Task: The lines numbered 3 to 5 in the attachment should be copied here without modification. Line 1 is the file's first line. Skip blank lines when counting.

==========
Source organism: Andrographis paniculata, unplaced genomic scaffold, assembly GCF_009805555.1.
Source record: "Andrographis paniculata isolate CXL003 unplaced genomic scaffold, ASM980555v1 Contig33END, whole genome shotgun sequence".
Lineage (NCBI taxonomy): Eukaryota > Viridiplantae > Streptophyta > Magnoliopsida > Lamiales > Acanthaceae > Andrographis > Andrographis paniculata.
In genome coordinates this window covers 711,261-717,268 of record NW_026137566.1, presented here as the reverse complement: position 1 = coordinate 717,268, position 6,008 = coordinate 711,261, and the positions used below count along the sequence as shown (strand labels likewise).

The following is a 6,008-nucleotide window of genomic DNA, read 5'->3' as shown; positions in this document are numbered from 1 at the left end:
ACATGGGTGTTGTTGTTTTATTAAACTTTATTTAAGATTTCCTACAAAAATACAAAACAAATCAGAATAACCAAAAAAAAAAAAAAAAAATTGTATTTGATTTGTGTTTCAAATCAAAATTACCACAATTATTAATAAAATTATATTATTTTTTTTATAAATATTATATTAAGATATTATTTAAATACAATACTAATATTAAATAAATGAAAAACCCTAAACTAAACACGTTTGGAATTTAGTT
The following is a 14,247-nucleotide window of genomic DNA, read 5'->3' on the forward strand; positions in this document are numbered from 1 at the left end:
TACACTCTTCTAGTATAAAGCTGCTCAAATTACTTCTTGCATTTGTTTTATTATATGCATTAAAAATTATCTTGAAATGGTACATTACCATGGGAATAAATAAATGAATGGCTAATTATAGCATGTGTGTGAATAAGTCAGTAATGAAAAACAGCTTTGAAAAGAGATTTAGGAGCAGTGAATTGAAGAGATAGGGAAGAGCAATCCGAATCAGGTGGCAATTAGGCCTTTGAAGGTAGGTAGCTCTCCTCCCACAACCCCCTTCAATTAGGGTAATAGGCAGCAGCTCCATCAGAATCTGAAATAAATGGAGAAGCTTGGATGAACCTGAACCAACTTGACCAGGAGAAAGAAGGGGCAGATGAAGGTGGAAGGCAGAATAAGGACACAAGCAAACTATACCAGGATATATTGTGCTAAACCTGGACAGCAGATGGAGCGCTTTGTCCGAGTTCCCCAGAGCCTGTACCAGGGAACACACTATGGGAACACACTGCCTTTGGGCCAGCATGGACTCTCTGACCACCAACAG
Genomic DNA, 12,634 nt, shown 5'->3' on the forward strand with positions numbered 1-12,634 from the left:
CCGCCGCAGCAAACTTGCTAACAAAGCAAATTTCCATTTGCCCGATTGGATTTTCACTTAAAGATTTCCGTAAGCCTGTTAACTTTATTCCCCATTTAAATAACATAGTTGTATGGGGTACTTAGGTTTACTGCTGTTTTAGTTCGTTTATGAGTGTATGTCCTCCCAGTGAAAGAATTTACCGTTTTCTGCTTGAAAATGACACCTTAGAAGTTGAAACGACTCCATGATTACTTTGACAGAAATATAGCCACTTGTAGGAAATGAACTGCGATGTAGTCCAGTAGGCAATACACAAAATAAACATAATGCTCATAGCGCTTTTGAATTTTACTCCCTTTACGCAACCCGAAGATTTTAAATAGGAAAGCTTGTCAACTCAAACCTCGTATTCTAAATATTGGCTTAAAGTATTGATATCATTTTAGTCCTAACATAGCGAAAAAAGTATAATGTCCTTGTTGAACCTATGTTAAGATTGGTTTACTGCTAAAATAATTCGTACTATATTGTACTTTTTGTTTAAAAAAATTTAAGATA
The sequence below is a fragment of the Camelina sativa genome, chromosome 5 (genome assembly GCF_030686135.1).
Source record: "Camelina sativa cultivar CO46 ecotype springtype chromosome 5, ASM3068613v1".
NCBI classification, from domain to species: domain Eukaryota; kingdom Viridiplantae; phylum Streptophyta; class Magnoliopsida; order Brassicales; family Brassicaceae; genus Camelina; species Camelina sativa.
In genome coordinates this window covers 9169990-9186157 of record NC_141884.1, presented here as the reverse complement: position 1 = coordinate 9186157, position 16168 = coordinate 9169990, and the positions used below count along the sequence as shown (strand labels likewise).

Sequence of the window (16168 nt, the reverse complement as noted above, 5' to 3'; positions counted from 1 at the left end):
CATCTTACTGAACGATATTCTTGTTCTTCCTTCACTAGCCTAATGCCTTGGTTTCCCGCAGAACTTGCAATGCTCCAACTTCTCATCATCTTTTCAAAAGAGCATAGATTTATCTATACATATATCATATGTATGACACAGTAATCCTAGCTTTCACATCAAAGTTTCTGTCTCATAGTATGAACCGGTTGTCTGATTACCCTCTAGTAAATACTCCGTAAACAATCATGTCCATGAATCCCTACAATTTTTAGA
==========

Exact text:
Lineage (NCBI taxonomy): Eukaryota > Viridiplantae > Streptophyta > Magnoliopsida > Lamiales > Acanthaceae > Andrographis > Andrographis paniculata.
In genome coordinates this window covers 711,261-717,268 of record NW_026137566.1, presented here as the reverse complement: position 1 = coordinate 717,268, position 6,008 = coordinate 711,261, and the positions used below count along the sequence as shown (strand labels likewise).

The following is a 6,008-nucleotide window of genomic DNA, read 5'->3' as shown; positions in this document are numbered from 1 at the left end: